Search-engine-optimized copy is a dubious thing.
Yes, we all want visibility. Yes, we want lower bounce rates. Yes, we want website conversions, leads, and newsletter subscribers.
But at what cost?
This passage from a Search Engine Land article on writing for SEO, meant to be helpful, outlines the problem for creative writers.
“Writing incredible, optimized content requires some understanding of how search engines work and what they are looking for. The writer should always start out focusing on the visitor. Meet their needs first and foremost. But they can’t neglect the preferences of the search engines. The content should be created to serve both simultaneously.”
Some writing-for-web rules have sheer sensical value. Bold headlines — absolutely. Maximum paragraph length — that’s fine. Focus keywords — no brainer.
But then, it gets nit-picky, à la these paraphrased, data-backed content writing rules from my favorite Yoast SEO plug-in:
- Avoid words with more than three syllables
- Keep sentences under 20 words
- Write a minimum of 300 words per page
- Add one image per 75–100 words
- Aim for keyword density above “1%”
- Use the focus keyword at the beginning of the title
- Don’t use the same focus keyword for more than one web page
- Keep your title between 35 and 65 characters
- Repeat your focus keyword in your subheadings
- Use a high percentage of transition words
These are beginner SEO and readability rules. Advanced SEO experts can spit out a formula for exactly which words to use where, when, and in what quantity, until your article is packaged to perfection, marked with the green check of the Yoast plug-in, void of any anthropomorphic fluff.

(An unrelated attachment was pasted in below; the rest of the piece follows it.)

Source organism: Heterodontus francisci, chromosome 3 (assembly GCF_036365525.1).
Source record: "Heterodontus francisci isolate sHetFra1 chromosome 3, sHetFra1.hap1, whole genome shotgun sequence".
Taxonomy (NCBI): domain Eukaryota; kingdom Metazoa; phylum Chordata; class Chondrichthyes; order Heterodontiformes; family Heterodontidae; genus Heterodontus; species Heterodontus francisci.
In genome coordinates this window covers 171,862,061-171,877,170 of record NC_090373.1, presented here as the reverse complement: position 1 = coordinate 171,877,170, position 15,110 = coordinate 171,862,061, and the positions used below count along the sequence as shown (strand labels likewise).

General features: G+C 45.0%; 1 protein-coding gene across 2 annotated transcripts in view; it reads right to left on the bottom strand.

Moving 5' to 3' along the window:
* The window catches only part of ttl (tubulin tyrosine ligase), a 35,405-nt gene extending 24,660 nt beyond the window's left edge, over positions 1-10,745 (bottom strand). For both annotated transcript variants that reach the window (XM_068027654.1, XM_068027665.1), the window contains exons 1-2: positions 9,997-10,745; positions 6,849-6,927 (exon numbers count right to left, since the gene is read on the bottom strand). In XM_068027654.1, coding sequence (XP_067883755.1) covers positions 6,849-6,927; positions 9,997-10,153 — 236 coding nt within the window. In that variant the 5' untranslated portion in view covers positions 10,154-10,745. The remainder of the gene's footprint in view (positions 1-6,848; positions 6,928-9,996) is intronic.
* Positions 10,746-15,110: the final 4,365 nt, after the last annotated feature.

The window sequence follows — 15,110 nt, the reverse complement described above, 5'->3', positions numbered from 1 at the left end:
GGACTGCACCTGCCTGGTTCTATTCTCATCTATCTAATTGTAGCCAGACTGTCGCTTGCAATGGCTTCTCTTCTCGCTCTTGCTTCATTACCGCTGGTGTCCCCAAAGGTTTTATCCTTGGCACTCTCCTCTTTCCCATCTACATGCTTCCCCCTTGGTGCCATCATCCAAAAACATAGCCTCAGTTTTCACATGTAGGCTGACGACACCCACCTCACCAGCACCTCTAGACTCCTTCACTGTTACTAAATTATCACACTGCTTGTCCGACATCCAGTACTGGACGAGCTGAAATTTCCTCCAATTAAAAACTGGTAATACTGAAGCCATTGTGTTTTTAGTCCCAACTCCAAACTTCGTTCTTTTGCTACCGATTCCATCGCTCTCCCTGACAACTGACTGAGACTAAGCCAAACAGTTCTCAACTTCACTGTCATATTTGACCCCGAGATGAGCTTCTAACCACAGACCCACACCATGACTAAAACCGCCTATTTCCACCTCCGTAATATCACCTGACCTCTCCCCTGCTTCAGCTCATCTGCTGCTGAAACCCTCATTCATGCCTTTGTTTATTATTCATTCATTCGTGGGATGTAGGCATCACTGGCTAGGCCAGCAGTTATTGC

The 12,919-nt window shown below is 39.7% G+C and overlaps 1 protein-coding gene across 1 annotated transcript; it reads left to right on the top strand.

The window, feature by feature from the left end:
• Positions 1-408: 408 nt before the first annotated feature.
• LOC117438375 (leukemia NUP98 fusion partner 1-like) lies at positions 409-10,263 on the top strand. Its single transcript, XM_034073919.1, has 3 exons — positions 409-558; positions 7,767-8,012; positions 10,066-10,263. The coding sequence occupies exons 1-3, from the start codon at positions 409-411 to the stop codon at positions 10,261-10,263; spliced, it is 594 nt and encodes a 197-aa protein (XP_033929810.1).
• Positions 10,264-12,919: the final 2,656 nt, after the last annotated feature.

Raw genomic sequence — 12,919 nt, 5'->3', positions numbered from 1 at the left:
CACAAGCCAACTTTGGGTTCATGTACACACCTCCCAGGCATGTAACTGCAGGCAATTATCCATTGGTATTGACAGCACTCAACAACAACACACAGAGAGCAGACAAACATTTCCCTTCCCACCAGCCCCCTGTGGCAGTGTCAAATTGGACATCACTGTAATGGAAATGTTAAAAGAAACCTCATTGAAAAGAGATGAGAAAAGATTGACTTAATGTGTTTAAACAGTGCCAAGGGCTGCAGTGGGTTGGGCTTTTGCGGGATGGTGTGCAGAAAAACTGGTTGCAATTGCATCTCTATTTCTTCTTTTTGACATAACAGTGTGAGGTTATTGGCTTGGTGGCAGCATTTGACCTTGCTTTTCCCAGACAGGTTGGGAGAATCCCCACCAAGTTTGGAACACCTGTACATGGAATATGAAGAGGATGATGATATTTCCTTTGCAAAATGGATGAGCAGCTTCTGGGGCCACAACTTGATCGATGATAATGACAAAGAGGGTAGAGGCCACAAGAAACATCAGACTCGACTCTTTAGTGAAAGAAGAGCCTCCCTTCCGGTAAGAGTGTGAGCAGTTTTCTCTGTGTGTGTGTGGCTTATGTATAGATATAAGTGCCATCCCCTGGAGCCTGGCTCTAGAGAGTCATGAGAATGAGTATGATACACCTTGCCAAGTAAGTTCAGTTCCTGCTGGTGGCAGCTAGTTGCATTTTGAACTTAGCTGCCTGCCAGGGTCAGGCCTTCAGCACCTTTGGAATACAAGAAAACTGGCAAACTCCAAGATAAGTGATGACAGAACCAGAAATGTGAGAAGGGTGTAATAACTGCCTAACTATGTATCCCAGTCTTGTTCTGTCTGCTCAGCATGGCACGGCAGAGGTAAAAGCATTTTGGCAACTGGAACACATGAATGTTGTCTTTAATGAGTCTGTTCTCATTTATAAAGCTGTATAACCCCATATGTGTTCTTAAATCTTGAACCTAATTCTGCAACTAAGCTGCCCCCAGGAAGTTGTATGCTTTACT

Of course, there is a method to this madness, as these rules make content accessible and digestible — a copywriter’s goal. But with so much structure, we lead toward a web where every idea is presented in the same way with the same words, and inventiveness in writing is kaput.
Mind you, this critique is from someone who studied predictive data analytics. I love data and rules. Rules are safe: as long as we input X variables, we can expect Y outcomes. As long as we follow these SEO rules, we can expect to rank in the top 10 search results.
But rules diminish the appeal of risk-taking, and risk-taking is vital to art. According to the Yoast bible, Hemingway would have never made it as a blogger.
Creative thinkers will work around these writing statutes to devise clever ways to demonstrate originality and still rank high on Google, yet the rules nonetheless govern how we express ourselves through the greatest communication medium ever.
So as writers, we must work harder to preserve our creative liberties while riding the SEO wave to make sure people can find our content. How can you present your focus keyword in a way no one else has? What 20 words will you use to create a melodic, unforgettable statement? SEO, in the end, warrants for more creativity in writing than ever before — so the challenge, and opportunity, is ours.